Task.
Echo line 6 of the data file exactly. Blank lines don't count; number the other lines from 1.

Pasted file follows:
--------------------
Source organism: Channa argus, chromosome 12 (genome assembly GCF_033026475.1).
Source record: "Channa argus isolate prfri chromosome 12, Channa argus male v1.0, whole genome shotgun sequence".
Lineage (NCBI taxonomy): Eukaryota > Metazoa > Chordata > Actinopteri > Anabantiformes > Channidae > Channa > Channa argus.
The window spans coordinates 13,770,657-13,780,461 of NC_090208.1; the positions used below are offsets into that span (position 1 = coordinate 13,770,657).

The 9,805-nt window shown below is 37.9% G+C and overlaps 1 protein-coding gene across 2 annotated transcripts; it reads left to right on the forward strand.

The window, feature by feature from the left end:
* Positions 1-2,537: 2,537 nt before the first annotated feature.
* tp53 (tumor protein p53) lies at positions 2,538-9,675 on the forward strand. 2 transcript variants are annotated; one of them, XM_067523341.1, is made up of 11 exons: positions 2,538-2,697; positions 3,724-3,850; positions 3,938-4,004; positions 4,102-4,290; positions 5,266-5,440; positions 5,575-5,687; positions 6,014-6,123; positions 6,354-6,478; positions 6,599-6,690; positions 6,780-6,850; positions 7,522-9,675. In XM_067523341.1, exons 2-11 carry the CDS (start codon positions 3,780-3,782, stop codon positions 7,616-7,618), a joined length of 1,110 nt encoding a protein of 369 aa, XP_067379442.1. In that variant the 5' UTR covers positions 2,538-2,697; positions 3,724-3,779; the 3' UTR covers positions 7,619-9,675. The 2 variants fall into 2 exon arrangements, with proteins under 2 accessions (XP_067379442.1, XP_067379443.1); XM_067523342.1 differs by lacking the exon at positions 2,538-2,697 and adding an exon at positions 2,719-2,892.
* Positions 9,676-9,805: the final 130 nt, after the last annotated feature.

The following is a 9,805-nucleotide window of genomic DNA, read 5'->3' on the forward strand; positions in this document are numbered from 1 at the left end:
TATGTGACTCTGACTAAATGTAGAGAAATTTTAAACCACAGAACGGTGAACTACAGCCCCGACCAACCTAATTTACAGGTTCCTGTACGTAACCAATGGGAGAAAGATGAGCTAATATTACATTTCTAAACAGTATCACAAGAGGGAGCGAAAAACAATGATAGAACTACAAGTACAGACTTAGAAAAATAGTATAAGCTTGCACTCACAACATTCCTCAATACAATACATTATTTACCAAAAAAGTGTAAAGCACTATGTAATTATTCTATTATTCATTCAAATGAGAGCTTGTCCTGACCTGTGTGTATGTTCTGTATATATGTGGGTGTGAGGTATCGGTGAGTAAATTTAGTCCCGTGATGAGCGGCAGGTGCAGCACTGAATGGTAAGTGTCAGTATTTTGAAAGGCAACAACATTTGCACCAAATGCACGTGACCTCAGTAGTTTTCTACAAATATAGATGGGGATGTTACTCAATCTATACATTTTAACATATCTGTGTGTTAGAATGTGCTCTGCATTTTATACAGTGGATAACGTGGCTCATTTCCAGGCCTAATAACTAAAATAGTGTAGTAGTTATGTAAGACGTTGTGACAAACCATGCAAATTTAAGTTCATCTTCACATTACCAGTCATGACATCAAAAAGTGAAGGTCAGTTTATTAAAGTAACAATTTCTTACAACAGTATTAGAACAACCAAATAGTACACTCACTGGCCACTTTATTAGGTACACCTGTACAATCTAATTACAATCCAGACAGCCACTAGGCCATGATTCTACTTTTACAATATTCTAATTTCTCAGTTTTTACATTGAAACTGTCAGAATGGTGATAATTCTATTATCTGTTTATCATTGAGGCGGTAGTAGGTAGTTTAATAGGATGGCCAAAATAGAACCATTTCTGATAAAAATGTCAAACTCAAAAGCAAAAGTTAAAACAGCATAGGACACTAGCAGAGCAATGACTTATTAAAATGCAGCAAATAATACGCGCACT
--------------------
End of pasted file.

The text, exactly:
The window, feature by feature from the left end: